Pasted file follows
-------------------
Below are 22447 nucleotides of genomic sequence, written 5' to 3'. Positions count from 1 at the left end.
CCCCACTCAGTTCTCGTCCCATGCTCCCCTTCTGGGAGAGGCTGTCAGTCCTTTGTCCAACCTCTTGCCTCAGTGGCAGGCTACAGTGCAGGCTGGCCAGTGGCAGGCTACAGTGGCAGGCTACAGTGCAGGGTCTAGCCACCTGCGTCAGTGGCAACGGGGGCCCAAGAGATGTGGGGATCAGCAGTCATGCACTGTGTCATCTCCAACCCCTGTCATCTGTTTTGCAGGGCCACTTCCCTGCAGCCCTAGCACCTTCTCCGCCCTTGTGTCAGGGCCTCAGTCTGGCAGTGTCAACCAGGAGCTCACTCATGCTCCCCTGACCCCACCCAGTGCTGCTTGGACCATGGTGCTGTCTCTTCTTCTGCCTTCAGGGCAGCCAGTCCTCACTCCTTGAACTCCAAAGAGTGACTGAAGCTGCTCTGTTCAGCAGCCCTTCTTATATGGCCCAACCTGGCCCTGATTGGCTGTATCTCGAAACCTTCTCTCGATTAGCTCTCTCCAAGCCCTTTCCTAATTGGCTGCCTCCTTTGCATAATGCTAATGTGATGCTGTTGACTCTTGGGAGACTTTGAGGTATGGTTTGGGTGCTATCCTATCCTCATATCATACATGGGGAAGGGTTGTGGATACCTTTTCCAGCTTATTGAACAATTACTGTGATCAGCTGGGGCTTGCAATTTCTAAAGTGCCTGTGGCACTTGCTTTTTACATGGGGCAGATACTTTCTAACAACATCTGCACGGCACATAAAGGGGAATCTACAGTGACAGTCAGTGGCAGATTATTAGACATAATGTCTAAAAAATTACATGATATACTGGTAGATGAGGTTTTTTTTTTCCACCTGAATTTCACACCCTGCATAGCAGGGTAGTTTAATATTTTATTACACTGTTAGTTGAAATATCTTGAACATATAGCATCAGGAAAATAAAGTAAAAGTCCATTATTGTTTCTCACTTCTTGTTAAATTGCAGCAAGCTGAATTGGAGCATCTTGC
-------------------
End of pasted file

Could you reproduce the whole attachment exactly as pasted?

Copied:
Below are 22447 nucleotides of genomic sequence, written 5' to 3'. Positions count from 1 at the left end.
CCCCACTCAGTTCTCGTCCCATGCTCCCCTTCTGGGAGAGGCTGTCAGTCCTTTGTCCAACCTCTTGCCTCAGTGGCAGGCTACAGTGCAGGCTGGCCAGTGGCAGGCTACAGTGGCAGGCTACAGTGCAGGGTCTAGCCACCTGCGTCAGTGGCAACGGGGGCCCAAGAGATGTGGGGATCAGCAGTCATGCACTGTGTCATCTCCAACCCCTGTCATCTGTTTTGCAGGGCCACTTCCCTGCAGCCCTAGCACCTTCTCCGCCCTTGTGTCAGGGCCTCAGTCTGGCAGTGTCAACCAGGAGCTCACTCATGCTCCCCTGACCCCACCCAGTGCTGCTTGGACCATGGTGCTGTCTCTTCTTCTGCCTTCAGGGCAGCCAGTCCTCACTCCTTGAACTCCAAAGAGTGACTGAAGCTGCTCTGTTCAGCAGCCCTTCTTATATGGCCCAACCTGGCCCTGATTGGCTGTATCTCGAAACCTTCTCTCGATTAGCTCTCTCCAAGCCCTTTCCTAATTGGCTGCCTCCTTTGCATAATGCTAATGTGATGCTGTTGACTCTTGGGAGACTTTGAGGTATGGTTTGGGTGCTATCCTATCCTCATATCATACATGGGGAAGGGTTGTGGATACCTTTTCCAGCTTATTGAACAATTACTGTGATCAGCTGGGGCTTGCAATTTCTAAAGTGCCTGTGGCACTTGCTTTTTACATGGGGCAGATACTTTCTAACAACATCTGCACGGCACATAAAGGGGAATCTACAGTGACAGTCAGTGGCAGATTATTAGACATAATGTCTAAAAAATTACATGATATACTGGTAGATGAGGTTTTTTTTTTCCACCTGAATTTCACACCCTGCATAGCAGGGTAGTTTAATATTTTATTACACTGTTAGTTGAAATATCTTGAACATATAGCATCAGGAAAATAAAGTAAAAGTCCATTATTGTTTCTCACTTCTTGTTAAATTGCAGCAAGCTGAATTGGAGCATCTTGC